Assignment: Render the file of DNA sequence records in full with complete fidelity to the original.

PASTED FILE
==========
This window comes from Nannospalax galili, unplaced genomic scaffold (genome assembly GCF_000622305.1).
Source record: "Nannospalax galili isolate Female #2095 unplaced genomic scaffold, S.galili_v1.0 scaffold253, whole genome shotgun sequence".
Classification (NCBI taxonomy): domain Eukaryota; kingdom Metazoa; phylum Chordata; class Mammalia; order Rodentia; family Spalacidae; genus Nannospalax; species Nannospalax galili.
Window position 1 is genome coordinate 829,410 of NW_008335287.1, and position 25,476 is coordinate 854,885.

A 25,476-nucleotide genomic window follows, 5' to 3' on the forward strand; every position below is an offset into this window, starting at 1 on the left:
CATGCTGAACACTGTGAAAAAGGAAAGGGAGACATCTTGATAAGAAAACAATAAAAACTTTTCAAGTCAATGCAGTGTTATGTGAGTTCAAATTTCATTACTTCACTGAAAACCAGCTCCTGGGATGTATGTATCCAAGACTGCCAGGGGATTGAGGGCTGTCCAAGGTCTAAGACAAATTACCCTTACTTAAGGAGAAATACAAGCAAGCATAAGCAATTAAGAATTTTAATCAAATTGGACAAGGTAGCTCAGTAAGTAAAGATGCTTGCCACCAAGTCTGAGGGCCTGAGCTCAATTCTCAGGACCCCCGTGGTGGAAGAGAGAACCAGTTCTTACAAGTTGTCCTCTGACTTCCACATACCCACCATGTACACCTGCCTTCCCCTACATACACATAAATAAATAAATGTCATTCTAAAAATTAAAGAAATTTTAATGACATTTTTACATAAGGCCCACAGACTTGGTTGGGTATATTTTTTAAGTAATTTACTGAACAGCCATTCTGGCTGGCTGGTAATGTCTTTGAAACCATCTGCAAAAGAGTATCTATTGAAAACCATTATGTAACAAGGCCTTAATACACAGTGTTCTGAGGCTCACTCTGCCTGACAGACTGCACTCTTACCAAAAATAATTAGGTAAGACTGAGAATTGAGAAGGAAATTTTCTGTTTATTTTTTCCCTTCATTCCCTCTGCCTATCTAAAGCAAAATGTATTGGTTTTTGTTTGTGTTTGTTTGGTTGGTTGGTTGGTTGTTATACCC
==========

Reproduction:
This window comes from Nannospalax galili, unplaced genomic scaffold (genome assembly GCF_000622305.1).
Source record: "Nannospalax galili isolate Female #2095 unplaced genomic scaffold, S.galili_v1.0 scaffold253, whole genome shotgun sequence".
Classification (NCBI taxonomy): domain Eukaryota; kingdom Metazoa; phylum Chordata; class Mammalia; order Rodentia; family Spalacidae; genus Nannospalax; species Nannospalax galili.
Window position 1 is genome coordinate 829,410 of NW_008335287.1, and position 25,476 is coordinate 854,885.

A 25,476-nucleotide genomic window follows, 5' to 3' on the forward strand; every position below is an offset into this window, starting at 1 on the left:
CATGCTGAACACTGTGAAAAAGGAAAGGGAGACATCTTGATAAGAAAACAATAAAAACTTTTCAAGTCAATGCAGTGTTATGTGAGTTCAAATTTCATTACTTCACTGAAAACCAGCTCCTGGGATGTATGTATCCAAGACTGCCAGGGGATTGAGGGCTGTCCAAGGTCTAAGACAAATTACCCTTACTTAAGGAGAAATACAAGCAAGCATAAGCAATTAAGAATTTTAATCAAATTGGACAAGGTAGCTCAGTAAGTAAAGATGCTTGCCACCAAGTCTGAGGGCCTGAGCTCAATTCTCAGGACCCCCGTGGTGGAAGAGAGAACCAGTTCTTACAAGTTGTCCTCTGACTTCCACATACCCACCATGTACACCTGCCTTCCCCTACATACACATAAATAAATAAATGTCATTCTAAAAATTAAAGAAATTTTAATGACATTTTTACATAAGGCCCACAGACTTGGTTGGGTATATTTTTTAAGTAATTTACTGAACAGCCATTCTGGCTGGCTGGTAATGTCTTTGAAACCATCTGCAAAAGAGTATCTATTGAAAACCATTATGTAACAAGGCCTTAATACACAGTGTTCTGAGGCTCACTCTGCCTGACAGACTGCACTCTTACCAAAAATAATTAGGTAAGACTGAGAATTGAGAAGGAAATTTTCTGTTTATTTTTTCCCTTCATTCCCTCTGCCTATCTAAAGCAAAATGTATTGGTTTTTGTTTGTGTTTGTTTGGTTGGTTGGTTGGTTGTTATACCC